Academic journal article Journal of Marriage and Family

How American Children Spend Their Time

Academic journal article Journal of Marriage and Family

How American Children Spend Their Time

Article excerpt

The purpose of this article is to examine how American children under age 13 spend their time, sources of variation in time use, and associations with achievement and behavior. Data come from the 1997 Child Development Supplement to the Panel Study of Income Dynamics. The results suggest that parents' characteristics and decisions regarding marriage, family size, and employment affect the time children spend in educational, structured, and family activities, which may affect their school achievement. Learning activities such as reading for pleasure are associated with higher achievement, as is structured time spent playing sports and in social activities. Family time spent at meals and time spent sleeping are linked to fewer behavior problems, as measured by the child's score on the Behavior Problems Index. The results support common language and myth about the optimal use of time for child development.

Key Words: achievement, behavior problems, children, time use.

We often assume that how children spend their time affects their cognitive and social development. Much of our language refers to children's behavior in terms of time-whether they spend too little time studying, reading, or helping around the house or too much time watching television and hanging out with friends. Despite the use of language in which time is the accepted cultural medium for communicating about children's activities and behavior, however, time is rarely studied. This article takes advantage of national data collected in 1997 to describe how younger and older children under age 13 spend their time, what factors are associated with these time expenditures, and whether variations in time use are associated with children's achievement and behavior.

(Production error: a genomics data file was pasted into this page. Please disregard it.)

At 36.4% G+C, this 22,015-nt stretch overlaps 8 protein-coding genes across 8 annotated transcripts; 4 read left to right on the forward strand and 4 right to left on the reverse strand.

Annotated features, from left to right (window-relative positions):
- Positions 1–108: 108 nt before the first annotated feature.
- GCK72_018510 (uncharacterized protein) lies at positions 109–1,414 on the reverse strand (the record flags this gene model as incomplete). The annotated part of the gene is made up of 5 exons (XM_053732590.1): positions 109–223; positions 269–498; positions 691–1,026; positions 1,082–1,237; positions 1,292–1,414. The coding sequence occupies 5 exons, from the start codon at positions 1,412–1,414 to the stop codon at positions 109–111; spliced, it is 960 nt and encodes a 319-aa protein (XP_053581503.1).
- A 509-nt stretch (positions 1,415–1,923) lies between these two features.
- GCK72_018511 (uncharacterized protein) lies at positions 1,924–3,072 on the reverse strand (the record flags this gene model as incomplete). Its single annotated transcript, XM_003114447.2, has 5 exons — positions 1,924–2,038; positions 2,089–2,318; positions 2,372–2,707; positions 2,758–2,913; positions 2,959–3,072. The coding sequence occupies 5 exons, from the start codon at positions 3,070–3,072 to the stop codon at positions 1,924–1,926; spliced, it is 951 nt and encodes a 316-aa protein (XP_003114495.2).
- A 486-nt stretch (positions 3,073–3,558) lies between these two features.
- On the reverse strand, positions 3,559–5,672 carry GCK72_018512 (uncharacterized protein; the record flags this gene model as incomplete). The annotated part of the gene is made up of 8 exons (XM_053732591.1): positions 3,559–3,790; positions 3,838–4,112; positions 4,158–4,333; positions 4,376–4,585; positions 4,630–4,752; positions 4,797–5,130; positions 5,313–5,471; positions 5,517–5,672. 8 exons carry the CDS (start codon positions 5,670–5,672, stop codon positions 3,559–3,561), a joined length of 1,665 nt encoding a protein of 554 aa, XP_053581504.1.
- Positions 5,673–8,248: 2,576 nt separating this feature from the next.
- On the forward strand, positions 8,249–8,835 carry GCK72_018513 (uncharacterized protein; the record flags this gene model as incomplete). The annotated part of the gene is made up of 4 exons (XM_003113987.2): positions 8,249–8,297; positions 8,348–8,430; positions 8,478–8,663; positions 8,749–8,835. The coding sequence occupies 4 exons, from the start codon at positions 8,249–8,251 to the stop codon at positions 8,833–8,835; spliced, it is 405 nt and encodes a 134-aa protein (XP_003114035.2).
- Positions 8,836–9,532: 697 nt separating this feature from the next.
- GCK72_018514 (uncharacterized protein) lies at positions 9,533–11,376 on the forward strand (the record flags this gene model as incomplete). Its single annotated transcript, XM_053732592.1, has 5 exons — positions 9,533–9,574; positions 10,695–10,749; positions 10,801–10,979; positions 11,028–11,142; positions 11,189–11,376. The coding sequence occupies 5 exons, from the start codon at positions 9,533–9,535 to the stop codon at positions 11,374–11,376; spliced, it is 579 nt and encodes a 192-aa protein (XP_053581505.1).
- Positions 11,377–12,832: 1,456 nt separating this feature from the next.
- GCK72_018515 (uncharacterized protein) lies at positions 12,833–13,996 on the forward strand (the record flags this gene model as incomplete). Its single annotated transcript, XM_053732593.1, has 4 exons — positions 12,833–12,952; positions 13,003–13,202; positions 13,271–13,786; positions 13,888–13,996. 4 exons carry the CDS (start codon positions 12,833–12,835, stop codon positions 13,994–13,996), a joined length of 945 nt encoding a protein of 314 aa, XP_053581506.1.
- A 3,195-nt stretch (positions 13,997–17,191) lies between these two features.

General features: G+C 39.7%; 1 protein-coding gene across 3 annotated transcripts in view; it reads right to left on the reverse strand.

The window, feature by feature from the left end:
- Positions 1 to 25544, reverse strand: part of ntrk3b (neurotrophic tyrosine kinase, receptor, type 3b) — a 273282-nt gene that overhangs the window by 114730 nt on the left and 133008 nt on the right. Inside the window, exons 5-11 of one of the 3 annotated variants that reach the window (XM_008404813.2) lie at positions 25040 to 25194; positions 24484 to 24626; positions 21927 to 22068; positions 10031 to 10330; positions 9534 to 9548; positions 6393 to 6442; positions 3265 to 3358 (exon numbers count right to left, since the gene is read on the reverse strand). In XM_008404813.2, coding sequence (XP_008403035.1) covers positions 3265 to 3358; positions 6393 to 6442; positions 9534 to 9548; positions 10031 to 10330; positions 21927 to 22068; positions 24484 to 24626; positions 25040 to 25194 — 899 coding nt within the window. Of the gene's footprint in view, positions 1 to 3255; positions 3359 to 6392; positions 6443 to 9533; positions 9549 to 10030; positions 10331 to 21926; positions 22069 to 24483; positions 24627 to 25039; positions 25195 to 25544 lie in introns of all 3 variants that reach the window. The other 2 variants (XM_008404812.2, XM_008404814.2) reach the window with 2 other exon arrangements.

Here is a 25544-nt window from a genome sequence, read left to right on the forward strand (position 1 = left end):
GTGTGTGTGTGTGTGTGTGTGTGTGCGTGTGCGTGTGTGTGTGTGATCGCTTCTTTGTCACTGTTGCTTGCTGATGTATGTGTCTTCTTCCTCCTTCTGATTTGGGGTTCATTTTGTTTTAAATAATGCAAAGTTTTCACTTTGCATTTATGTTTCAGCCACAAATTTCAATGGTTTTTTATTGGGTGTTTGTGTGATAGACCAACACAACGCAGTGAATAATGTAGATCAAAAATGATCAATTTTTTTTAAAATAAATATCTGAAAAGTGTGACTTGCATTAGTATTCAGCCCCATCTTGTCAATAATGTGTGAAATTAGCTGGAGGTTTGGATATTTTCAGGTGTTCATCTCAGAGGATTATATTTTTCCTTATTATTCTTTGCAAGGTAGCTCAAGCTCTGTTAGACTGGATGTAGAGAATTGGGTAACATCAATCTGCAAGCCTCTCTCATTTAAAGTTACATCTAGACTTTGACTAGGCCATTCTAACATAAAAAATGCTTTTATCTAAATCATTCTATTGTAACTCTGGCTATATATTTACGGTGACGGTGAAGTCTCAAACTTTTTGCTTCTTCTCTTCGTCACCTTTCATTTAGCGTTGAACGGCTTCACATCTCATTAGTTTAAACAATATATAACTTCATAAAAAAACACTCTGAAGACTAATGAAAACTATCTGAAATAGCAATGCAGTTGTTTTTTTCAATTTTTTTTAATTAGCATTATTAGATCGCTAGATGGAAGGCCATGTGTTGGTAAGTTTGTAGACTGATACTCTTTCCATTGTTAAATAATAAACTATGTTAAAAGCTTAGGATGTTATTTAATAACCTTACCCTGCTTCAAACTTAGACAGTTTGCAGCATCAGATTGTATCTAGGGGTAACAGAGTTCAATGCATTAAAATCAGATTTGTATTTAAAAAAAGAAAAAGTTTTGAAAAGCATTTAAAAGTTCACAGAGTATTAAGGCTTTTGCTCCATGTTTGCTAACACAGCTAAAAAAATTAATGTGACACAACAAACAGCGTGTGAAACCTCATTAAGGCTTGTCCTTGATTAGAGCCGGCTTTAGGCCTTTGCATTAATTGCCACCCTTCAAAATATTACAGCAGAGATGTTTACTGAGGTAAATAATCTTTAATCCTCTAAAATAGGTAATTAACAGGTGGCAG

The development of a child from infancy to adulthood requires substantial parental and community investments of time, money, and psychosocial or emotional capital (Haveman & Wolfe, 1994). Besides providing opportunities for engagement with others, activities provide contexts for learning (Larson & Verma, 1999). Each context engages participants in a set of behaviors and rules and results in learning skills and a body of knowledge. Much research focuses on the acquisition of literacy, numeracy, and problem-solving skills. In addition to cognitive skills, activities such as play and conversation provide opportunities for developing social and emotional skills. The quantity of time serves as an estimate of exposure to different social experiences, with more time leading to greater absorption of the skills and knowledge of that context. Although we may know the demographic and economic characteristics of children's families and the communities where they live and attend school, we rarely know how individual children spend their time (Larson & Verma). Thus, children's own investments and exposure and their links to achievement and emotional growth are unknown.

In this article, we address four key areas of children's activities: (a) school and day-care time, (b) discretionary time in free play versus organized activities, (c) time in outside-of-school learning activities, and (d) time spent in family activities.

Time Spent in School Settings

One of the critical concerns of parents is optimizing children's learning in formal settings. Educational research has focused on such factors as expenditures per capita, class size, and teacher qualifications (Hanushek, 1989), but less attention has been paid to how the amount of time children spend in school may be related to achievement on standardized tests. American children spend much less time in school and studying than do Chinese and Japanese children (Fuligni & Stevenson, 1995; Juster & Stafford, 1991). It is hypothesized that this difference may account for the substantial differences in achievement between children in both countries. Yet time in school-based settings has increased over the past several decades in the United States (Hofferth, 1996). …

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